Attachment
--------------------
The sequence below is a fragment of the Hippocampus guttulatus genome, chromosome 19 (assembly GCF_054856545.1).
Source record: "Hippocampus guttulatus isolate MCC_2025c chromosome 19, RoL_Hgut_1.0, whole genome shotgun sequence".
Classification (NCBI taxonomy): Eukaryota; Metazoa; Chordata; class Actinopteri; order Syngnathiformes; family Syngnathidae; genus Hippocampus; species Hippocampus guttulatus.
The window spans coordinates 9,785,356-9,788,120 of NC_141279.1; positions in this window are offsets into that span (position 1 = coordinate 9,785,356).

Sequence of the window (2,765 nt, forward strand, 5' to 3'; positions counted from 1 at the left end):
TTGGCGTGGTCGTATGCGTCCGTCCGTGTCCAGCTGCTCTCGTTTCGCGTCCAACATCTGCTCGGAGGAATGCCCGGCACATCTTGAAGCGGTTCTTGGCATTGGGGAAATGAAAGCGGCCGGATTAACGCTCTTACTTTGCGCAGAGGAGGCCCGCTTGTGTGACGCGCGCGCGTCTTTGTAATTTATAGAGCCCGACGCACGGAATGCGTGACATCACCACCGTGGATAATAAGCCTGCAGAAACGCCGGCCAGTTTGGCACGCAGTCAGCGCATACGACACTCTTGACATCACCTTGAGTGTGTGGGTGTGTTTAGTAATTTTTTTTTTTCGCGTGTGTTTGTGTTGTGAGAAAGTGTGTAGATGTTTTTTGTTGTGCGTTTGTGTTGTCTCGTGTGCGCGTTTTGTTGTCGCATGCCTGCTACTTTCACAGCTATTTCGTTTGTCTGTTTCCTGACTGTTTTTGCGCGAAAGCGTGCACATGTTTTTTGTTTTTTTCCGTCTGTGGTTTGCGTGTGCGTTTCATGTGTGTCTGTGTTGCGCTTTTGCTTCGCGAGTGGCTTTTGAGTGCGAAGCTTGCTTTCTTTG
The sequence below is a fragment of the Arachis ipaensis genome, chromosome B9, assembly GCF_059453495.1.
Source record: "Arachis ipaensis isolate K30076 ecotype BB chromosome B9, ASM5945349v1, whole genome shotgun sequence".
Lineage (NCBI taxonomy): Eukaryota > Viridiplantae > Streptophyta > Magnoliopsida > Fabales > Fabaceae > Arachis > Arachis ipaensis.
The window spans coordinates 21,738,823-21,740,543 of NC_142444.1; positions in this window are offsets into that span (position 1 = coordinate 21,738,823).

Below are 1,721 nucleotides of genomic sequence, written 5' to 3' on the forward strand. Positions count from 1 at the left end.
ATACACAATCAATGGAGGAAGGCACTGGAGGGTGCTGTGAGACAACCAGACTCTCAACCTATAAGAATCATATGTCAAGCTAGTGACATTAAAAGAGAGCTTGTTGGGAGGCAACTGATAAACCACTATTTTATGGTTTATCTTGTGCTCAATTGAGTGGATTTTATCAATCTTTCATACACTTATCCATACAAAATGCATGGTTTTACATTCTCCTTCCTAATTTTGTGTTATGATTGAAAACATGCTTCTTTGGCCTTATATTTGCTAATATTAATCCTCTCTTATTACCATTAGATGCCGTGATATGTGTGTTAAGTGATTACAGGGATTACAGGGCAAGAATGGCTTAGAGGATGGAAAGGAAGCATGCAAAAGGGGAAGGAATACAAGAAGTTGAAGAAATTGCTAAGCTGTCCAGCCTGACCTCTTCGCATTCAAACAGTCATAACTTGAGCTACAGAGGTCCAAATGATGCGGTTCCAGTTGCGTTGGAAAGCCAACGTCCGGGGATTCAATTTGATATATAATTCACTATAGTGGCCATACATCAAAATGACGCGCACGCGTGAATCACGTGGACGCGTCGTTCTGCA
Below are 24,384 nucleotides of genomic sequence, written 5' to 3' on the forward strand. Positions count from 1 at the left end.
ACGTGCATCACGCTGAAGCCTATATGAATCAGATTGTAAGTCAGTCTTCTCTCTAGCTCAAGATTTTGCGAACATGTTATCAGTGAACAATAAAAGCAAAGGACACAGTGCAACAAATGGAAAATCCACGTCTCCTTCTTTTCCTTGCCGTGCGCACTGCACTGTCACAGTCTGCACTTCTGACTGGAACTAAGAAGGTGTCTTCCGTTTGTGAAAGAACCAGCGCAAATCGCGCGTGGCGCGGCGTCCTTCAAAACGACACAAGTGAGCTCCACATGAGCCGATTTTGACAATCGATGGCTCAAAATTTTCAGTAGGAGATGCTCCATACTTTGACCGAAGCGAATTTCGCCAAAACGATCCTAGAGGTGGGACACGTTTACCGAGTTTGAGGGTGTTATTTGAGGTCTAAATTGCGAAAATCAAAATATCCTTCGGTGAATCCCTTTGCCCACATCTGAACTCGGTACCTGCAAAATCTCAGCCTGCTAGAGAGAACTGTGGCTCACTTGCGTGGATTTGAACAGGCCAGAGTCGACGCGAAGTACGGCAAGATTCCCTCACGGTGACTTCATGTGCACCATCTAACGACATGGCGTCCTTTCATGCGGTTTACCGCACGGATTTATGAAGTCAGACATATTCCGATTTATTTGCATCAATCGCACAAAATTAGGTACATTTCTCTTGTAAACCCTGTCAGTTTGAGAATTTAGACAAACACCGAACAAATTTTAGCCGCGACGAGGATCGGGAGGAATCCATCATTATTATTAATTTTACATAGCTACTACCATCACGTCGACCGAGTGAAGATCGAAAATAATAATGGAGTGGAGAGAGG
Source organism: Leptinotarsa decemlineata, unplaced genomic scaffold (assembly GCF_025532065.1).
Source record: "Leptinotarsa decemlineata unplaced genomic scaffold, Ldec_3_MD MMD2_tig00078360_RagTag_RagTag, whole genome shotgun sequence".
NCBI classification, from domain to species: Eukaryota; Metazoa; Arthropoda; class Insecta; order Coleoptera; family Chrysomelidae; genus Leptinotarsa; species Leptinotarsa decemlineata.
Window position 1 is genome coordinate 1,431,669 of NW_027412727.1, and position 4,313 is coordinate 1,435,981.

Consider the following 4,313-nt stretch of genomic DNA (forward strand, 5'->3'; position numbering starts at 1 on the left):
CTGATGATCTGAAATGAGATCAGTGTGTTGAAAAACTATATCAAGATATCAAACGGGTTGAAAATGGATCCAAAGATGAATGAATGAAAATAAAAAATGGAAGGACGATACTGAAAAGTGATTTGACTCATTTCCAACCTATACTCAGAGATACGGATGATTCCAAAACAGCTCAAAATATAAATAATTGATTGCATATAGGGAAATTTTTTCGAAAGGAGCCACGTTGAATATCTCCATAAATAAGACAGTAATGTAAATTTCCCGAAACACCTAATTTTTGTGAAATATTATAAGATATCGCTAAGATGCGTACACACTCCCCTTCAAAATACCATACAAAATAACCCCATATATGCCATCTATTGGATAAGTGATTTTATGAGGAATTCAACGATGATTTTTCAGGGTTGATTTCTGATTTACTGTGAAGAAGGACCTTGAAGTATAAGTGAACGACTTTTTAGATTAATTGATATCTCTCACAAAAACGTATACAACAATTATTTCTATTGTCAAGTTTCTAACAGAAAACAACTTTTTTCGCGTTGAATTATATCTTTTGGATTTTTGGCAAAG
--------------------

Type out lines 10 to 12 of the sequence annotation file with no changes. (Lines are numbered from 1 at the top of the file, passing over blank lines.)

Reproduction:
The window spans coordinates 21,738,823-21,740,543 of NC_142444.1; positions in this window are offsets into that span (position 1 = coordinate 21,738,823).

Below are 1,721 nucleotides of genomic sequence, written 5' to 3' on the forward strand. Positions count from 1 at the left end.
ATACACAATCAATGGAGGAAGGCACTGGAGGGTGCTGTGAGACAACCAGACTCTCAACCTATAAGAATCATATGTCAAGCTAGTGACATTAAAAGAGAGCTTGTTGGGAGGCAACTGATAAACCACTATTTTATGGTTTATCTTGTGCTCAATTGAGTGGATTTTATCAATCTTTCATACACTTATCCATACAAAATGCATGGTTTTACATTCTCCTTCCTAATTTTGTGTTATGATTGAAAACATGCTTCTTTGGCCTTATATTTGCTAATATTAATCCTCTCTTATTACCATTAGATGCCGTGATATGTGTGTTAAGTGATTACAGGGATTACAGGGCAAGAATGGCTTAGAGGATGGAAAGGAAGCATGCAAAAGGGGAAGGAATACAAGAAGTTGAAGAAATTGCTAAGCTGTCCAGCCTGACCTCTTCGCATTCAAACAGTCATAACTTGAGCTACAGAGGTCCAAATGATGCGGTTCCAGTTGCGTTGGAAAGCCAACGTCCGGGGATTCAATTTGATATATAATTCACTATAGTGGCCATACATCAAAATGACGCGCACGCGTGAATCACGTGGACGCGTCGTTCTGCA